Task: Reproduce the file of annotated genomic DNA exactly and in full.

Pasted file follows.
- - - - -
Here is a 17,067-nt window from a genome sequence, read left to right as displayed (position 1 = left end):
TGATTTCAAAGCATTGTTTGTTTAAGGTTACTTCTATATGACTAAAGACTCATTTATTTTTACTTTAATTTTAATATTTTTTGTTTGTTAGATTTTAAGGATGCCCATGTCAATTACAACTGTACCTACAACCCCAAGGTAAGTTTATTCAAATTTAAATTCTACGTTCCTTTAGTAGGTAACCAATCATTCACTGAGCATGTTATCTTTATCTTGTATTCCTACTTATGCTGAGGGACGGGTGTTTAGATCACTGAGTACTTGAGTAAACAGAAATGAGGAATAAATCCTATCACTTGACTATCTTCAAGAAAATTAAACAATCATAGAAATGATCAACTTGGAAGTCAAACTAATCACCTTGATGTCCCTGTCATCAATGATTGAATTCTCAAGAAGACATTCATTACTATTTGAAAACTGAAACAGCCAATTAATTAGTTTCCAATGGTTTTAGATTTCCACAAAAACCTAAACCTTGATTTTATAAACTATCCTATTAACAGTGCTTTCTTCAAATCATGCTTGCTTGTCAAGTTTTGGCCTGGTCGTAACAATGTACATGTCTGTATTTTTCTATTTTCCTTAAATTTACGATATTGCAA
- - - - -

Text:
Here is a 17,067-nt window from a genome sequence, read left to right as displayed (position 1 = left end):
TGATTTCAAAGCATTGTTTGTTTAAGGTTACTTCTATATGACTAAAGACTCATTTATTTTTACTTTAATTTTAATATTTTTTGTTTGTTAGATTTTAAGGATGCCCATGTCAATTACAACTGTACCTACAACCCCAAGGTAAGTTTATTCAAATTTAAATTCTACGTTCCTTTAGTAGGTAACCAATCATTCACTGAGCATGTTATCTTTATCTTGTATTCCTACTTATGCTGAGGGACGGGTGTTTAGATCACTGAGTACTTGAGTAAACAGAAATGAGGAATAAATCCTATCACTTGACTATCTTCAAGAAAATTAAACAATCATAGAAATGATCAACTTGGAAGTCAAACTAATCACCTTGATGTCCCTGTCATCAATGATTGAATTCTCAAGAAGACATTCATTACTATTTGAAAACTGAAACAGCCAATTAATTAGTTTCCAATGGTTTTAGATTTCCACAAAAACCTAAACCTTGATTTTATAAACTATCCTATTAACAGTGCTTTCTTCAAATCATGCTTGCTTGTCAAGTTTTGGCCTGGTCGTAACAATGTACATGTCTGTATTTTTCTATTTTCCTTAAATTTACGATATTGCAA